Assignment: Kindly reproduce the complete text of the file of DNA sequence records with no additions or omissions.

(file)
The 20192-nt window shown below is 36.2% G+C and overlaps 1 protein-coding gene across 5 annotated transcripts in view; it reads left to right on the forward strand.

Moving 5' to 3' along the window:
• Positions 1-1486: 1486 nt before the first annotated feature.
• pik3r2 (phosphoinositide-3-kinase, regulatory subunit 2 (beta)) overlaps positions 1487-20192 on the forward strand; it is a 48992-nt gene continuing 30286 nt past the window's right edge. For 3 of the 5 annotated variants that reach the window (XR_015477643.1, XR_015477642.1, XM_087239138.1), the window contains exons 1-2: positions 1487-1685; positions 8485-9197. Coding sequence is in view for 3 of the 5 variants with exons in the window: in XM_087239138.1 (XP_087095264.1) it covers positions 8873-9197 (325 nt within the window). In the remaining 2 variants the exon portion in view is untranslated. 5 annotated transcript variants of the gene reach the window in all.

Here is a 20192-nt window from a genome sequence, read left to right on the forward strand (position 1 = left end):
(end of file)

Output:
The 20192-nt window shown below is 36.2% G+C and overlaps 1 protein-coding gene across 5 annotated transcripts in view; it reads left to right on the forward strand.

Moving 5' to 3' along the window:
• Positions 1-1486: 1486 nt before the first annotated feature.
• pik3r2 (phosphoinositide-3-kinase, regulatory subunit 2 (beta)) overlaps positions 1487-20192 on the forward strand; it is a 48992-nt gene continuing 30286 nt past the window's right edge. For 3 of the 5 annotated variants that reach the window (XR_015477643.1, XR_015477642.1, XM_087239138.1), the window contains exons 1-2: positions 1487-1685; positions 8485-9197. Coding sequence is in view for 3 of the 5 variants with exons in the window: in XM_087239138.1 (XP_087095264.1) it covers positions 8873-9197 (325 nt within the window). In the remaining 2 variants the exon portion in view is untranslated. 5 annotated transcript variants of the gene reach the window in all.

Here is a 20192-nt window from a genome sequence, read left to right on the forward strand (position 1 = left end):